Advice for future PAIS students – OurWarwick
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Advice for future PAIS students

Luke James United Kingdom of Great Britain and Northern Ireland (the)
Luke James | Politics and International Studies (PAIS) Contact Luke

It’s time for my fortnightly Coventry weather update!

The sun is shining here in the West Midlands. Pollen has flooded the air… and I’m suffering quite badly as a result! Though, as a consolation prize, the European Championship has begun – so it isn’t all bad.

Today’s blog is specifically for future PAIS students – although many of the tips included will be applicable for other departments, too.

I hasten to add that the advice included in this blog is strictly based on my personal experiences at Warwick – though I hope today’s piece is helpful nonetheless.

1) Don’t buy textbooks

Since arriving at Warwick in 2018, I have purchased one course-related book (it was for my dissertation). You might be wondering: ‘Why? Surely you need to have certain books to hand?’

Well, not quite.

Although owning your course’s textbooks will be helpful – I’ve never struggled to get a copy of any of the core readings from the University’s library. The PAIS department spends thousands of pounds per year on new books (both physical and electronic) based on guidance from current students.

Moreover, the University has (literally) over a million library resources. That’s books, journal articles, so on, and so forth. That includes physical content and electronic versions – the latter of which I tend to rely on.

So, you don’t necessarily need to buy textbooks – Warwick has you covered.

However, if you want to buy textbooks – I recommend you have a search for pre-owned copies. Buying a second/third/fourth-hand book is much, much cheaper than securing a fresh copy – which means you can spend more money on important things… like takeaways.

2) Do the reading (at least the core ones)

We’ve all been there.

You arrive at a seminar having enjoyed the lecture and completed the reading. This means you’re probably looking forwards to the seminar discussion… only for the rest of the class to have skipped the reading.

I won’t pretend to have completed the recommended reading list every week (I often don’t during essay-writing season). However, it makes the seminar so much more worthwhile when you have something (anything!) to say on the topic.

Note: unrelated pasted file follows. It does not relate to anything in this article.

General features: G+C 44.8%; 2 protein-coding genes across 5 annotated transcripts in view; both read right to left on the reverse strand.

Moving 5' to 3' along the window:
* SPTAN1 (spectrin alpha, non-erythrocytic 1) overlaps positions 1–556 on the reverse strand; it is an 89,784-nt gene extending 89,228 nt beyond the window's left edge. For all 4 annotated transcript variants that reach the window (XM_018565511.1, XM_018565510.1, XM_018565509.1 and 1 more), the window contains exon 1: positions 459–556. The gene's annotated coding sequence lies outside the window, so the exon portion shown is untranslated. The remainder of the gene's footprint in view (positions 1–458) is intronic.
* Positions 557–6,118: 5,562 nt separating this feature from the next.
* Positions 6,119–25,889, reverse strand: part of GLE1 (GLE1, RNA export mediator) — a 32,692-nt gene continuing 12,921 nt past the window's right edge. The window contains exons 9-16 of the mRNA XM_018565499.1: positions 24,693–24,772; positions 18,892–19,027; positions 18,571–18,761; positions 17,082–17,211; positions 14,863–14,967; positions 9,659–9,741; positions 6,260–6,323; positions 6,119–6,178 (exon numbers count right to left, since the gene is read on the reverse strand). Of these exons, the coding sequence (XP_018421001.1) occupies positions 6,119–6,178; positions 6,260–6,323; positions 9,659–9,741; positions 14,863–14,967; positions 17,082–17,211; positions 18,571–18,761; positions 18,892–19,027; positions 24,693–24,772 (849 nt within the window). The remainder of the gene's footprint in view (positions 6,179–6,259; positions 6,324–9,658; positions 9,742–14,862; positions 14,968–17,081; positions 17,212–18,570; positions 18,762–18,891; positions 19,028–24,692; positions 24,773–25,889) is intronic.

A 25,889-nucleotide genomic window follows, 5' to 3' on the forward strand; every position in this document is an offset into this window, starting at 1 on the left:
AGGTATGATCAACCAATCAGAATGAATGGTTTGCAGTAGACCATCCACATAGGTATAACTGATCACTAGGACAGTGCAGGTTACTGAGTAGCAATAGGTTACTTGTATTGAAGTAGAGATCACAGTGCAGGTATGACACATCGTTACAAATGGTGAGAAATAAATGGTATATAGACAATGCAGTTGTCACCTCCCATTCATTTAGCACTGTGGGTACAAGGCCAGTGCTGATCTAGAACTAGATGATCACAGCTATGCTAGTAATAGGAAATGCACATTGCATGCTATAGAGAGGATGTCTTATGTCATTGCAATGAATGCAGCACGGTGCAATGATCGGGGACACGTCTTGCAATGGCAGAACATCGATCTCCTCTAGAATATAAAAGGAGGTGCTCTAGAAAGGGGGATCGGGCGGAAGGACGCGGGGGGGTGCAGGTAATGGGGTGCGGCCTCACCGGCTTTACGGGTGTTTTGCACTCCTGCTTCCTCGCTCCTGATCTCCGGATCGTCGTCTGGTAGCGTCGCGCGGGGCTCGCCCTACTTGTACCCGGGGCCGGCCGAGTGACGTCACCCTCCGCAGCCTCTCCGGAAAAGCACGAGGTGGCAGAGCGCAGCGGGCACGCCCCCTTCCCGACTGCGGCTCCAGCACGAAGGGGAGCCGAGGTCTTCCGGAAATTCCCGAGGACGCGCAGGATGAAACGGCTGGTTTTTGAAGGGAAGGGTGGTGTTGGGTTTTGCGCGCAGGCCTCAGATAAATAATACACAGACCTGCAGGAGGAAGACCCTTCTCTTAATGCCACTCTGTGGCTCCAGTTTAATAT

Even if you’re only able to read a portion of one of the core texts, it’ll be worth it!

3) Make the most of advice and feedback hours

Each week, there will be an hour (or maybe two) when your seminar tutors and lecturers are available to speak to one-to-one. At the moment, advice and feedback hours take place over Microsoft Teams – pre-pandemic they were held online.

These sessions are really useful – I’ve found them more helpful than seminars.

Why? Well, because you can ask questions that you otherwise wouldn’t in a group setting. You can talk about past essays; you can talk about your personal exam preparation.

Advice and feedback hours are voluntary – but I certainly recommend giving them a try from time to time.

(On average, I use advice and feedback sessions once per term for each module.)

4) Pick modules you’ll enjoy not ‘easy ones’

Firstly, let me bust a myth. There aren’t ‘easy’ and ‘hard’ modules at university.

Some modules might be more technical than others (for example, I’ve found studying the EU requires you to get into very fine details) – but every class at Warwick is graded to the same standard.

With that in mind, make sure you pick modules that you’ll enjoy.

If you’re not interested in EU Policy-Making, you will find reading about it exceptionally dull.

Just as I wouldn’t choose to watch Love Island – you probably shouldn’t pick a module you’re not particularly interested in.

There is lots on offer in PAIS (including modules from other departments), I’m sure you’ll find the right modules for you!

That’s all for today – let me know if there’s anything you’d like me to write about next month!

Luke James United Kingdom of Great Britain and Northern Ireland (the)
Luke James | Politics and International Studies (PAIS) Contact Luke

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